President Trump’s regulatory freeze that halted four rules designed to promote greater energy efficiency appears to be just the first salvo in an ongoing plan to roll back environmental protections and slash environmental budgets. While that is obviously foolish from an environmental perspective, it is also problematic from an economic/job creation standpoint.
As program director of EDF Climate Corps, I have daily insight into how businesses are accelerating the transition to a clean energy economy while hiring the next generation of talented, motivated leaders – which is a good thing, because they’re needed.
Our new report, Now Hiring: The Growth of America's Clean Energy & Sustainability Jobs, underscores this trend. As the economy becomes more sustainable and energy efficient, a new market for clean energy and sustainability jobs is created. This market is large, growing and intrinsically local. Even better, these jobs span across economic sectors, including renewable energy, energy efficiency and other green goods and services, like local and state government, transportation and corporations.
The report revealed three key trends as sustainability jobs continue to grow across the country:
- Sustainability jobs represent a large and growing portion of the U.S. workforce across multiple sectors.
This isn’t a small, niche workforce. In fact, it’s outpacing the rest of the U.S. economy in growth and job creation. Solar employment opportunities alone are currently growing at a rate 12 times faster than the rest of the U.S. economy. And, they are generating more jobs per dollar invested–more than double the jobs created from investing in fossil fuels. Sustainability now collectively represents an estimated 4-4.5 million jobs in the U.S., spanning energy efficiency and renewable energy, to waste reduction and environmental education.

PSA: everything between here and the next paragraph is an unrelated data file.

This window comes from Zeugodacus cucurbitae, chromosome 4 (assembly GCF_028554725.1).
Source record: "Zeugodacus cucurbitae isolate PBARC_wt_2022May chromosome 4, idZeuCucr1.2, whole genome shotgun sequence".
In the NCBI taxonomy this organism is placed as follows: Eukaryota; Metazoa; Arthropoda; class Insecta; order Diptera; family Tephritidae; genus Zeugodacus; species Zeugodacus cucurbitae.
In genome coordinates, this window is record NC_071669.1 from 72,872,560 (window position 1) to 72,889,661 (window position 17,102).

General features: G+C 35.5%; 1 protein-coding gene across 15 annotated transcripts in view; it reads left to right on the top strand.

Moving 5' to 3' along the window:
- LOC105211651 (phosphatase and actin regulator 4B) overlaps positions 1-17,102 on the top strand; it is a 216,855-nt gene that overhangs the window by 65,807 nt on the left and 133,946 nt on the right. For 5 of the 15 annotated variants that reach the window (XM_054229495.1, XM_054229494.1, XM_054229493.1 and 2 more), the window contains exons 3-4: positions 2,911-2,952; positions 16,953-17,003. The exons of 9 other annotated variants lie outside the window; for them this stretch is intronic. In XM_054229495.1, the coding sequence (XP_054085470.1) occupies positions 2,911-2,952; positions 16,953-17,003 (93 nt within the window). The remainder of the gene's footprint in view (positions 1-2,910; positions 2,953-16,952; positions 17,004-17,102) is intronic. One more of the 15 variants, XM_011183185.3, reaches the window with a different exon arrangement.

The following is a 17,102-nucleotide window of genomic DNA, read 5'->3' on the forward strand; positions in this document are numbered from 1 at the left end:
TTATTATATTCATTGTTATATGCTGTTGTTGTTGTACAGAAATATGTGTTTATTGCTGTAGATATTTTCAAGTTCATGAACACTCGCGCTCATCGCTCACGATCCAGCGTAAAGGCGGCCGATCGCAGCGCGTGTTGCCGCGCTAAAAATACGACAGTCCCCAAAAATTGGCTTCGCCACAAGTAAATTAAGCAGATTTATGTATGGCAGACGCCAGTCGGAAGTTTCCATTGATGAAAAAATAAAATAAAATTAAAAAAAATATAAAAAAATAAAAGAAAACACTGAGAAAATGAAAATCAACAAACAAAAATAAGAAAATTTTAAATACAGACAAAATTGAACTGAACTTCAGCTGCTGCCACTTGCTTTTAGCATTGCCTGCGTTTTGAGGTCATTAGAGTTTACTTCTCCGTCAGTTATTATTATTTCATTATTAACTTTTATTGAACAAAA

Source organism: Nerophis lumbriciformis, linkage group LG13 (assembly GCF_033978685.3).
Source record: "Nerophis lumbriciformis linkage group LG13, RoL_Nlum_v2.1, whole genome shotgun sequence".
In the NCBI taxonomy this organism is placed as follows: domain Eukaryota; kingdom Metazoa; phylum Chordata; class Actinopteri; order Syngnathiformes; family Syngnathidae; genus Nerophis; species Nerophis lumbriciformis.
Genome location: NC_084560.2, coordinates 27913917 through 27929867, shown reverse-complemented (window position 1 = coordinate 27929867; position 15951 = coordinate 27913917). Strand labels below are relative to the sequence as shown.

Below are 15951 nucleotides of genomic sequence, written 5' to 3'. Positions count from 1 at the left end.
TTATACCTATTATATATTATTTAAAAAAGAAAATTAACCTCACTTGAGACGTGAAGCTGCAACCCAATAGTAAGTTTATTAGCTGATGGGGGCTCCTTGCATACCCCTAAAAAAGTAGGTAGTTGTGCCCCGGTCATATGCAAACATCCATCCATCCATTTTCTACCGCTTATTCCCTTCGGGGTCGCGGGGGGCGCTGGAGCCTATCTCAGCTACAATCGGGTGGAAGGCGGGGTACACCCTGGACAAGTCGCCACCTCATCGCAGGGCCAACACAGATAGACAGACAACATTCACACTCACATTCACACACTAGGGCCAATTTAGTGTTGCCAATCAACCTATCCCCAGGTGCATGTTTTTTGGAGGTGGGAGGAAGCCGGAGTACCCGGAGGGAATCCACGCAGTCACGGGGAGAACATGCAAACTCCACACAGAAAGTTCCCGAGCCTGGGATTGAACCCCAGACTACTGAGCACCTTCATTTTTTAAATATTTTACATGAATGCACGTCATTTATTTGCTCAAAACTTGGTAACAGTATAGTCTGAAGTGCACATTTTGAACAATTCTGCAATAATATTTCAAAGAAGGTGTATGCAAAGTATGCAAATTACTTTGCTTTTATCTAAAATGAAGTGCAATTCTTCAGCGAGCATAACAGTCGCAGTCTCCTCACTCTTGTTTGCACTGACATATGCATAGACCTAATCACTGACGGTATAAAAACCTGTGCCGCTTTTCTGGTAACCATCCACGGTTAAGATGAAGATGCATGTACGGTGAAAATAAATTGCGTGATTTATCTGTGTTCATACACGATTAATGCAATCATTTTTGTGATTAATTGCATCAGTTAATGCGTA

- Due to the on-site nature of many renewable and energy efficiency jobs, these jobs cannot be outsourced, and can pay above average wages.
These aren’t just any jobs; they are well-paying, local opportunities that bolster our domestic economy. Most renewable and energy efficiency jobs can be found in small businesses, requiring on-site installation, maintenance and construction, making them local by nature. And, many pay higher than average wages. For example, energy efficiency jobs pay almost $5,000 above the national median, providing rewarding employment options to all Americans–even those without college or advanced degrees.
- Clean energy and sustainability jobs are present in every state in America.
The entire country has benefitted from the boom in clean energy and sustainability jobs, which has employed workers in every state. Energy efficiency alone provides 2.2 million jobs, spreading out across the nation.
Continuing the Momentum
So how do we continue this momentum? Investments in clean energy and sustainability pay off in the long run and foster a stronger economy—that equals more jobs and a cleaner future. This is why businesses are increasing their investments in sustainability. A recent survey found that three quarters of firms now have dedicated sustainability budgets, and even more have hired additional sustainability staff. But that doesn’t surprise me. Corporate America understands that prosperity and a low-carbon economy go hand-in-hand, and should continue to support investment in this area.
Policy makers at the local, state and federal level must also recognize the positive economic impacts of this new job class and support the policies and programs that encourage growth and investment in renewable energy, energy efficiency, green transportation and more. Efforts to roll back or weaken environmental and energy policies will negatively impact current and future U.S. jobs, while slowing clean energy innovation.
If the question is how to help both the environment and the economy, we don’t have to search for the answer: it’s already here. America is transitioning to a clean energy future—we can’t afford to stand in its way.
Follow Liz Delaney on Twitter, @